Court of Appeal holds purser paid 50% of full-time pay when available for work for more than 50% of full-time hours was less favourably treated.
The case of British Airways Plc v Pinaud concerned a long-serving member of air crew for British Airways (BA). On returning to work after a period of maternity leave, she moved from full-time to part-time hours.
Over a year, full-time crew members had to be available for work on 243 days. Part-time crew, including the claimant, had to be available for 130 days. Crew members could be required for ground duties such as training or were on standby during available days. There was no clear link between available days and hours worked and the annual basic salary did not vary with the number of hours worked.
The claimant brought a claim under the Part Time Workers Regulations 2000 on the basis that she had been treated less favourably because she had to be available for 53.5% of full-time hours but was paid only 50% of full-time salary. The tribunal found that Ms Pinaud had been less favourably treated and disregarded evidence from BA that she had not actually worked more than 50% of full time hours. It commented that she should have been paid 53.5% of full time pay over the ten years during which she had worked part-time.
The EAT agreed that the treatment was less favourable but remitted the question of justification to a freshly constituted tribunal. It determined that the tribunal should not have disregarded evidence about the actual financial impact on the claimant. An employer can justify discrimination of part-time workers if the less favourable treatment is a means to achieve a legitimate objective, is necessary in order to achieve that objective and is an appropriate way of achieving that objective. We reported on the EAT judgment in this case in September 2017. This report is available here.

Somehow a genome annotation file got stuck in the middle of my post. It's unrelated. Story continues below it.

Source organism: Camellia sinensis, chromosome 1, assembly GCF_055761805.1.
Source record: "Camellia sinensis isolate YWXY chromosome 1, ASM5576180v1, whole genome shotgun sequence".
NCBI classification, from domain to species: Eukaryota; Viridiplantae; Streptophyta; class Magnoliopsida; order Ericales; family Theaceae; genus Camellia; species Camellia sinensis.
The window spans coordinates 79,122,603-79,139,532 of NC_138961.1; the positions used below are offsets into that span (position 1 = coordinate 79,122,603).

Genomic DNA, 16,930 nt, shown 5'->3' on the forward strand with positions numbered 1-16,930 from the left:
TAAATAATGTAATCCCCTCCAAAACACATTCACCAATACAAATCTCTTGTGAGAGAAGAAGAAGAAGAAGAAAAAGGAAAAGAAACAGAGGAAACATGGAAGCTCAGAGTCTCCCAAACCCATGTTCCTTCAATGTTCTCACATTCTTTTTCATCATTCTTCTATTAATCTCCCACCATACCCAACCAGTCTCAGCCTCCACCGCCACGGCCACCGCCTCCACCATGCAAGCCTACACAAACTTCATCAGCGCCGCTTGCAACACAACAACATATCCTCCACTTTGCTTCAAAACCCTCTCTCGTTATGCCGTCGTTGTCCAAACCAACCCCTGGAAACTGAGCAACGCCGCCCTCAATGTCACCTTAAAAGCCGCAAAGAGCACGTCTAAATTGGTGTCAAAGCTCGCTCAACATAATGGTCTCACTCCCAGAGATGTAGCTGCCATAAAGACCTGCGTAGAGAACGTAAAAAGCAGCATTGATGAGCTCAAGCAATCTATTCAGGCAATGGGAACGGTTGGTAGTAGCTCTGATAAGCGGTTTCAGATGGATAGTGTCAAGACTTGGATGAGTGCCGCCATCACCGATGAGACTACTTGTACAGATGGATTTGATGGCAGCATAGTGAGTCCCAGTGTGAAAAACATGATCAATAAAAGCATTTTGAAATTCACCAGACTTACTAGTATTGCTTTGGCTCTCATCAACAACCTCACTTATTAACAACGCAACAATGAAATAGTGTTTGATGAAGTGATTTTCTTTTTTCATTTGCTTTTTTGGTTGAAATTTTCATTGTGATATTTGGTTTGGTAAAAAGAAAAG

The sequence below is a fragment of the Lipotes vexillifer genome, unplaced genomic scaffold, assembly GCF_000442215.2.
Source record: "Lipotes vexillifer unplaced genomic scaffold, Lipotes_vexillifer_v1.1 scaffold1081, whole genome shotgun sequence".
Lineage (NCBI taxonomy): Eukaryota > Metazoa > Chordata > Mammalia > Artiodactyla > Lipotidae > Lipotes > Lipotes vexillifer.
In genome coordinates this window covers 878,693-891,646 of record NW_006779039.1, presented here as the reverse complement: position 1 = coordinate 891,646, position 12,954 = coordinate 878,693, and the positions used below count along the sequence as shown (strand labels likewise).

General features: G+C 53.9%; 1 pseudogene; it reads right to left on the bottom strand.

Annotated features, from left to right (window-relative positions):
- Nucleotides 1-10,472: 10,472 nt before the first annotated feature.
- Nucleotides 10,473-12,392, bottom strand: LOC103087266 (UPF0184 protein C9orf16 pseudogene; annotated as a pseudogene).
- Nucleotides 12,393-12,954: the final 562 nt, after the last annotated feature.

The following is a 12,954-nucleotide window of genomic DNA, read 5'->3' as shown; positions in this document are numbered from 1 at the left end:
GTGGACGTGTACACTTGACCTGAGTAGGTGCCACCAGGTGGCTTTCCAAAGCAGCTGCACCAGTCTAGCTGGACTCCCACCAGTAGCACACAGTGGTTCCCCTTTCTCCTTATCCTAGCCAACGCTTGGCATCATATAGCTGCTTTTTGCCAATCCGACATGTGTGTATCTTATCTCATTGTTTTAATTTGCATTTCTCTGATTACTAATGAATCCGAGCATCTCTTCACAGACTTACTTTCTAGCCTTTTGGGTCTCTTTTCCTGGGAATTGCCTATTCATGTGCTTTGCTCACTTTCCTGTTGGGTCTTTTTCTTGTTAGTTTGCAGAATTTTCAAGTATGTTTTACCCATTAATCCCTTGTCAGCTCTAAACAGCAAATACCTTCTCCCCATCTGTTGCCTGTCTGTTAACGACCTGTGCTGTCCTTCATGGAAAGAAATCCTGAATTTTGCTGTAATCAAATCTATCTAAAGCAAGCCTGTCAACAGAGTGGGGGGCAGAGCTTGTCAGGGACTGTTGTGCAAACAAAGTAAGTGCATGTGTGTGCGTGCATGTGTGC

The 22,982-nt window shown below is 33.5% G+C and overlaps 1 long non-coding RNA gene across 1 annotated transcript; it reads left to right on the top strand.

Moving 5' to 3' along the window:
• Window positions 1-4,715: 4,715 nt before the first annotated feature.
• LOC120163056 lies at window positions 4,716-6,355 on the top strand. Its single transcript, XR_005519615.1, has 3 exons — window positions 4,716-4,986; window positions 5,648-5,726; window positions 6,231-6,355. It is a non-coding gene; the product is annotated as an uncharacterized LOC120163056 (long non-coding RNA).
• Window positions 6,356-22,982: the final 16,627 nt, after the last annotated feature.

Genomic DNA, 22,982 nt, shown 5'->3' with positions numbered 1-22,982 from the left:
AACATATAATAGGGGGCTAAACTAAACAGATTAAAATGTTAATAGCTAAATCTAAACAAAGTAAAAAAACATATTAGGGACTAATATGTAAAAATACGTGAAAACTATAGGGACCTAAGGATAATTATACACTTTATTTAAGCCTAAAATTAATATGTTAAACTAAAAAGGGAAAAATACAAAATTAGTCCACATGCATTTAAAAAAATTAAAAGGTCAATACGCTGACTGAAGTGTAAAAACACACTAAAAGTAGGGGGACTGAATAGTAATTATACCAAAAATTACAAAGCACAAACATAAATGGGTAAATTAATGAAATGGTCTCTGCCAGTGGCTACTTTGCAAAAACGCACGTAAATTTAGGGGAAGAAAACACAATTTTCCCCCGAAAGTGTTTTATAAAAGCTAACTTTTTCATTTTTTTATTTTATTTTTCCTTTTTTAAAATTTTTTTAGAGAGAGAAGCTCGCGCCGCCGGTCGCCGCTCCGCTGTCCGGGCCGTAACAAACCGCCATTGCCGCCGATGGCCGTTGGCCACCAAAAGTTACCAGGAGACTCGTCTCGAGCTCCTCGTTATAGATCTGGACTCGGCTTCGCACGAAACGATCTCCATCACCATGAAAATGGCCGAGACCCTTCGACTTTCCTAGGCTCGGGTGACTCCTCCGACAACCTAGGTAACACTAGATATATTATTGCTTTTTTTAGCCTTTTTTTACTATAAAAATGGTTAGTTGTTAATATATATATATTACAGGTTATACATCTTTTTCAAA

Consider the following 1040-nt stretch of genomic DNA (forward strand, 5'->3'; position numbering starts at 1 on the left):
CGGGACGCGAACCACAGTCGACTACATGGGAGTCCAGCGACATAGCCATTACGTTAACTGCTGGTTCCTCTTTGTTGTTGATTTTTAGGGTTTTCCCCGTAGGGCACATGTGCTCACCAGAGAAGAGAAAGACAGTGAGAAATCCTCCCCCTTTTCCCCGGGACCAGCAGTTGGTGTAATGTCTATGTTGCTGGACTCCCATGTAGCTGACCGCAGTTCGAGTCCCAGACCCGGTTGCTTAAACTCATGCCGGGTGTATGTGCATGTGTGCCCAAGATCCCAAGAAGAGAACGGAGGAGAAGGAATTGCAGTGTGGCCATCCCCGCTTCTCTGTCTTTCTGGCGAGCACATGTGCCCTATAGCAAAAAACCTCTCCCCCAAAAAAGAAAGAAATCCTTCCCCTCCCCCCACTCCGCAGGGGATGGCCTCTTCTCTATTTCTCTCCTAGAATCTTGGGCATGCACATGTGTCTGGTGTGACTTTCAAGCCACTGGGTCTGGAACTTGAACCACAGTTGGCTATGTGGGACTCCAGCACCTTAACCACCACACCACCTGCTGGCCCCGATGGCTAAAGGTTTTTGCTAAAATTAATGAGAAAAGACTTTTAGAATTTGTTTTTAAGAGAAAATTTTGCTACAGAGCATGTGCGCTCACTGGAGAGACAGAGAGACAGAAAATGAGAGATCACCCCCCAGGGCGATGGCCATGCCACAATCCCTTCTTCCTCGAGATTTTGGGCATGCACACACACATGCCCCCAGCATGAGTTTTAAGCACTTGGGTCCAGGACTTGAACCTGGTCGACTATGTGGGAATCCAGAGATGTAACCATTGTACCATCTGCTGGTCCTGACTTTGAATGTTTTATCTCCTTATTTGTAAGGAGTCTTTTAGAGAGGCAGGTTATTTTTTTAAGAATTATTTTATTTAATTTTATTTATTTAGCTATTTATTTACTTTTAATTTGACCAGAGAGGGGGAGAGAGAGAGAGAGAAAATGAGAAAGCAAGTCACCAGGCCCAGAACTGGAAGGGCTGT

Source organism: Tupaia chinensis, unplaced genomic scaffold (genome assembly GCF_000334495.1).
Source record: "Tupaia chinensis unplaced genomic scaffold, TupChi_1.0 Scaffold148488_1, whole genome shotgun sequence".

The Court of Appeal agreed with the EAT. It also commented that it would be surprising (should the claimant win her claim) if Ms Pinaud were to be awarded compensation on the basis that she should have been paid 53.5 of full time pay when she had not actually worked 53.5% of full time hours. BA may well be relieved by this comment as 628 similar claims have been stayed pending the outcome of this case.
In this case the differential may seem slight, but the fact it exists means that the employer can be required to justify it.
It is important that employers consider whether their working practices might discriminate against those who work part-time; whether they could make alternative arrangements which have a less discriminatory impact on part-time workers; and whether any discriminatory practices are justifiable as a necessary and appropriate means to achieve a legitimate objective.
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